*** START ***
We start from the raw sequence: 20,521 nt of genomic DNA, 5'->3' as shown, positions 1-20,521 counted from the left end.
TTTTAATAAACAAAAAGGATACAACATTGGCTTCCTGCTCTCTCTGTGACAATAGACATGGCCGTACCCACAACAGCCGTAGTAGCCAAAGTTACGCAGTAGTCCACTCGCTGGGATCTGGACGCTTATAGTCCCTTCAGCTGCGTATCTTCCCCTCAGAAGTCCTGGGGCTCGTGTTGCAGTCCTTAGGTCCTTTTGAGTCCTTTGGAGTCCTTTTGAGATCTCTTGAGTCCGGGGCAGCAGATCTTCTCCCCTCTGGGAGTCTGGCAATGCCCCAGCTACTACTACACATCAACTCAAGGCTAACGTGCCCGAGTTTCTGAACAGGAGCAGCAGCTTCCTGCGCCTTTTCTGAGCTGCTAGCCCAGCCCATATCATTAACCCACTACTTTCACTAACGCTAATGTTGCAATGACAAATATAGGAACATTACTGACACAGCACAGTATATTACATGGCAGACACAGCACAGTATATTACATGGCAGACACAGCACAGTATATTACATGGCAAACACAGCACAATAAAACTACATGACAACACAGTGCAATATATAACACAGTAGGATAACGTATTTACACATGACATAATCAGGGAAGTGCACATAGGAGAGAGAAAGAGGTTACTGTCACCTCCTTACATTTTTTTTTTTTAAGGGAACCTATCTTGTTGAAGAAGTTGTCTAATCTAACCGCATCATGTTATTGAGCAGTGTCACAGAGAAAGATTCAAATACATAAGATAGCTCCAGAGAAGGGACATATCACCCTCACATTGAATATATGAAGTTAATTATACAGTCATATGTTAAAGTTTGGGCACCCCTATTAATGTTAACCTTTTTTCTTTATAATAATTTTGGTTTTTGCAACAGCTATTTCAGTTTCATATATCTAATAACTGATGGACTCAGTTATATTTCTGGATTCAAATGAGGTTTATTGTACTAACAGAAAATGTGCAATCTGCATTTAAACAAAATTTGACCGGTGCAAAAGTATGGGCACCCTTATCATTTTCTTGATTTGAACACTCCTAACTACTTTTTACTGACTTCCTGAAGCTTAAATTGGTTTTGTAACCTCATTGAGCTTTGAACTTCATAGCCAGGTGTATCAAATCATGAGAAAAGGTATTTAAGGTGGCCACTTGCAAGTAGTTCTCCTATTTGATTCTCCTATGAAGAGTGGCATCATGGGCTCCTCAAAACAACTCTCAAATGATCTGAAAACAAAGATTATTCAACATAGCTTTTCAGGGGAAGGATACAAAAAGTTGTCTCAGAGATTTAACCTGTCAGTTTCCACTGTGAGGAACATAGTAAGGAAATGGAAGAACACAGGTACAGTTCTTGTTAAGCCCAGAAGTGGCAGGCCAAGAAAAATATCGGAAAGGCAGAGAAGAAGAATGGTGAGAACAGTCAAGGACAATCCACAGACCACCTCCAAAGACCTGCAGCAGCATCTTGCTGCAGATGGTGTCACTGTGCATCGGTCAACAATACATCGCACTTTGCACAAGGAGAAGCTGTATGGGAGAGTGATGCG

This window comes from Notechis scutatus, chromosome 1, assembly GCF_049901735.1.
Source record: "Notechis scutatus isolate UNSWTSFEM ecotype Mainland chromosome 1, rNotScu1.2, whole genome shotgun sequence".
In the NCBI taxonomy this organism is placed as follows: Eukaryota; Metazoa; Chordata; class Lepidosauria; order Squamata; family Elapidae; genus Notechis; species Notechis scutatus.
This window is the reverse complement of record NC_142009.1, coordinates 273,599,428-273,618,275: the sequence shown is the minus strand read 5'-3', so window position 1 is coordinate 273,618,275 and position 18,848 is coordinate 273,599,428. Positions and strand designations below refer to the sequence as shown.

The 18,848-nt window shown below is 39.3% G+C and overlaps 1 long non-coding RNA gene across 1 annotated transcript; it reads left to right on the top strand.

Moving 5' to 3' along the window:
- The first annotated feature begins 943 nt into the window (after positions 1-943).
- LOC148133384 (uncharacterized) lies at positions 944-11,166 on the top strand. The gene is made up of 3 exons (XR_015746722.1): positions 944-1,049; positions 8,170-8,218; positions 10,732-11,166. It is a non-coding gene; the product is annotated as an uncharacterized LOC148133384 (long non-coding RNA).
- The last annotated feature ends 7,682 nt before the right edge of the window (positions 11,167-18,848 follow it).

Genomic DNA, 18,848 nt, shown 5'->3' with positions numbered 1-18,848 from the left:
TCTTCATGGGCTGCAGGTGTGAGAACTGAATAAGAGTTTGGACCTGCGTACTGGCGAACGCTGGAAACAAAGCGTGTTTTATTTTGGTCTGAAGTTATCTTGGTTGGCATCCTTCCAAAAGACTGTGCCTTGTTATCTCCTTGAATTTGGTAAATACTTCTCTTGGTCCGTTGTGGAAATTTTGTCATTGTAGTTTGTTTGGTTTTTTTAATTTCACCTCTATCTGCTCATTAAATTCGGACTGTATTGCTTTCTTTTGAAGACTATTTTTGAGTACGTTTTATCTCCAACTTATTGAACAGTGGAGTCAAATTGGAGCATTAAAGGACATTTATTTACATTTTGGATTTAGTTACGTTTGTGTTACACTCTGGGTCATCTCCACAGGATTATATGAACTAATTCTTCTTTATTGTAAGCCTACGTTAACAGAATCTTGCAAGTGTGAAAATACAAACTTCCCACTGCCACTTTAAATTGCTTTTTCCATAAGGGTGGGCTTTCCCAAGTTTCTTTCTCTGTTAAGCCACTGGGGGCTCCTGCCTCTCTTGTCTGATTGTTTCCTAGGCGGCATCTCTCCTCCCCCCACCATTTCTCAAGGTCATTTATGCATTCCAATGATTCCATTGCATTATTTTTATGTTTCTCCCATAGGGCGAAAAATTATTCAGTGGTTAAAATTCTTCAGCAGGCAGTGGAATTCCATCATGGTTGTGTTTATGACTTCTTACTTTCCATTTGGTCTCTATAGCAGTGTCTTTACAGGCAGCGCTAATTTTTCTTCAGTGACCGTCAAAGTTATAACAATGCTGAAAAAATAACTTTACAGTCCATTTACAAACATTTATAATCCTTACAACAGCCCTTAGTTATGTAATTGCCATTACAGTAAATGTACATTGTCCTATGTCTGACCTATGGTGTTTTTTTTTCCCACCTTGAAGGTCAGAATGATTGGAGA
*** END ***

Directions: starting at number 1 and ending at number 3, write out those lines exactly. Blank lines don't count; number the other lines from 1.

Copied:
We start from the raw sequence: 20,521 nt of genomic DNA, 5'->3' as shown, positions 1-20,521 counted from the left end.
TTTTAATAAACAAAAAGGATACAACATTGGCTTCCTGCTCTCTCTGTGACAATAGACATGGCCGTACCCACAACAGCCGTAGTAGCCAAAGTTACGCAGTAGTCCACTCGCTGGGATCTGGACGCTTATAGTCCCTTCAGCTGCGTATCTTCCCCTCAGAAGTCCTGGGGCTCGTGTTGCAGTCCTTAGGTCCTTTTGAGTCCTTTGGAGTCCTTTTGAGATCTCTTGAGTCCGGGGCAGCAGATCTTCTCCCCTCTGGGAGTCTGGCAATGCCCCAGCTACTACTACACATCAACTCAAGGCTAACGTGCCCGAGTTTCTGAACAGGAGCAGCAGCTTCCTGCGCCTTTTCTGAGCTGCTAGCCCAGCCCATATCATTAACCCACTACTTTCACTAACGCTAATGTTGCAATGACAAATATAGGAACATTACTGACACAGCACAGTATATTACATGGCAGACACAGCACAGTATATTACATGGCAGACACAGCACAGTATATTACATGGCAAACACAGCACAATAAAACTACATGACAACACAGTGCAATATATAACACAGTAGGATAACGTATTTACACATGACATAATCAGGGAAGTGCACATAGGAGAGAGAAAGAGGTTACTGTCACCTCCTTACATTTTTTTTTTTTAAGGGAACCTATCTTGTTGAAGAAGTTGTCTAATCTAACCGCATCATGTTATTGAGCAGTGTCACAGAGAAAGATTCAAATACATAAGATAGCTCCAGAGAAGGGACATATCACCCTCACATTGAATATATGAAGTTAATTATACAGTCATATGTTAAAGTTTGGGCACCCCTATTAATGTTAACCTTTTTTCTTTATAATAATTTTGGTTTTTGCAACAGCTATTTCAGTTTCATATATCTAATAACTGATGGACTCAGTTATATTTCTGGATTCAAATGAGGTTTATTGTACTAACAGAAAATGTGCAATCTGCATTTAAACAAAATTTGACCGGTGCAAAAGTATGGGCACCCTTATCATTTTCTTGATTTGAACACTCCTAACTACTTTTTACTGACTTCCTGAAGCTTAAATTGGTTTTGTAACCTCATTGAGCTTTGAACTTCATAGCCAGGTGTATCAAATCATGAGAAAAGGTATTTAAGGTGGCCACTTGCAAGTAGTTCTCCTATTTGATTCTCCTATGAAGAGTGGCATCATGGGCTCCTCAAAACAACTCTCAAATGATCTGAAAACAAAGATTATTCAACATAGCTTTTCAGGGGAAGGATACAAAAAGTTGTCTCAGAGATTTAACCTGTCAGTTTCCACTGTGAGGAACATAGTAAGGAAATGGAAGAACACAGGTACAGTTCTTGTTAAGCCCAGAAGTGGCAGGCCAAGAAAAATATCGGAAAGGCAGAGAAGAAGAATGGTGAGAACAGTCAAGGACAATCCACAGACCACCTCCAAAGACCTGCAGCAGCATCTTGCTGCAGATGGTGTCACTGTGCATCGGTCAACAATACATCGCACTTTGCACAAGGAGAAGCTGTATGGGAGAGTGATGCG

This window comes from Notechis scutatus, chromosome 1, assembly GCF_049901735.1.